Despite all these measures, files go ‘missing’. Having worked in the Central Government for more than 37 years, I have fairly good idea of how and why it happens. It is all due to human action. The actions of a normal human being, the ‘external force’ behind a file’s movement, are driven by human brain, conscious or sub-conscious, own or someone else’s. The human brain is capable of being very kind and helpful as well as very mischievous and harmful, of having elephantine memory as well as short memory. And that explains the circumstances under which files can go ‘missing’, accidentally or by design, even in the absence of disasters listed above. Consider these circumstances which are not hypothetical: movement is not recorded (case of dereliction of duty) and not even remembered by anyone; a file is kept at a wrong place either deliberately (with ulterior motives) or accidentally; it is declared ‘missing/untraceable’ to harass someone or to save someone from embarrassment/harassment; it is ‘stolen’ (wrongfully taken away by somebody from the office) or destroyed with a purpose. Sometimes files are reported ‘missing’, again either due to mistake or by design, when there is a large-scale movement due to splitting of an organisation or shifting of the office to another place. Obviously, human errors cannot explain disappearance of large number of coal files.  

There could also be a situation when the very existence of a file is denied. I learnt it way back in 1969. During his interrogation by a Parliamentary committee, a Secretary denied the very existence of a file I had seen and read only a few weeks earlier. It contained two illegal orders passed by the then finance minister, one against a Cabinet minister and the other against me.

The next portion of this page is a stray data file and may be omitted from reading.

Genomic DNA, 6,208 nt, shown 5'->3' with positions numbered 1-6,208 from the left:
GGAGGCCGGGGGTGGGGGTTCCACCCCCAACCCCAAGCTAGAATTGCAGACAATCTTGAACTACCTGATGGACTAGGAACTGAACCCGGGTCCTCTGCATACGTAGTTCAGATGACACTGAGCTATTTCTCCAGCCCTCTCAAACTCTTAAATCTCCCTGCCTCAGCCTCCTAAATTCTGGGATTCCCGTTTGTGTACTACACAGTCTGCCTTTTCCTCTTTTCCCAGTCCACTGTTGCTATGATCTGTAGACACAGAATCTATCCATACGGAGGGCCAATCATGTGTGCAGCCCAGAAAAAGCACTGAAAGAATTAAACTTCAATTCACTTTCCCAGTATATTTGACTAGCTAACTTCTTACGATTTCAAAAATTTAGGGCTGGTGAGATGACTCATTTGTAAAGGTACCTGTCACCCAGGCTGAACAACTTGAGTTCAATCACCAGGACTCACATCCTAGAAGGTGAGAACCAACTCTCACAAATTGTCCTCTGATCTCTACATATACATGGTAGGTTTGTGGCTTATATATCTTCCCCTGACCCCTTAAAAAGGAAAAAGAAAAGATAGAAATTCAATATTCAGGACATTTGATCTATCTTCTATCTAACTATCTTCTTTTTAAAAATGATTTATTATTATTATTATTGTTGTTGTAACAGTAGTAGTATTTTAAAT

Will the CBI be able to trace the missing files? It appears difficult, if not impossible. Mark the terms: ‘preliminary enquiries’ and ‘unknown persons’. Section 154 of the Criminal Procedure Code (Cr. P.C.) requires that a complaint of cognizable offence has to be in writing, signed by the complainant and has to be registered. The Cr. P.C. has no provision for ‘PE’. The term is the police’s contribution to the legal lexicon. Chapter 9 of the CBI Manual says: “When a complaint is received or information is available which may, after verification…. indicate serious misconduct on the part of the public servant but is not adequate to justify registration of a regular case under the provisions of Section 154 of Cr. P. C., a preliminary enquiry may be registered after obtaining approval of the Competent Authority.” There are differences of opinion on the legality of PE. Those in favour argue that since registration has serious consequences for the accused - loss of reputation and liberty, mental anguish, stigma, etc – it should not be a mechanical task, rather police officers must first ensure that a cognizable office has been committed. Those against argue – not without any basis – that it gives enough time to offenders to destroy evidence. In different cases, different benches of the Supreme Court have given diverse judgements, ranging from ‘police officer has no option but to register the complaint’ to in an appropriate case, police officers have a duty to make a PE so as to find out whether the offence has been committed or not’. Since February 2012 the legal validity of ‘PE’ is under the consideration of a Constitution Bench headed by the Chief Justice of India. Whatever the final legal view, in the present case when the Coal Minister has publicly admitted that certain files are missing, there cannot be any justification for the CBI to take the plea that PEs are needed to ascertain whether files are really missing.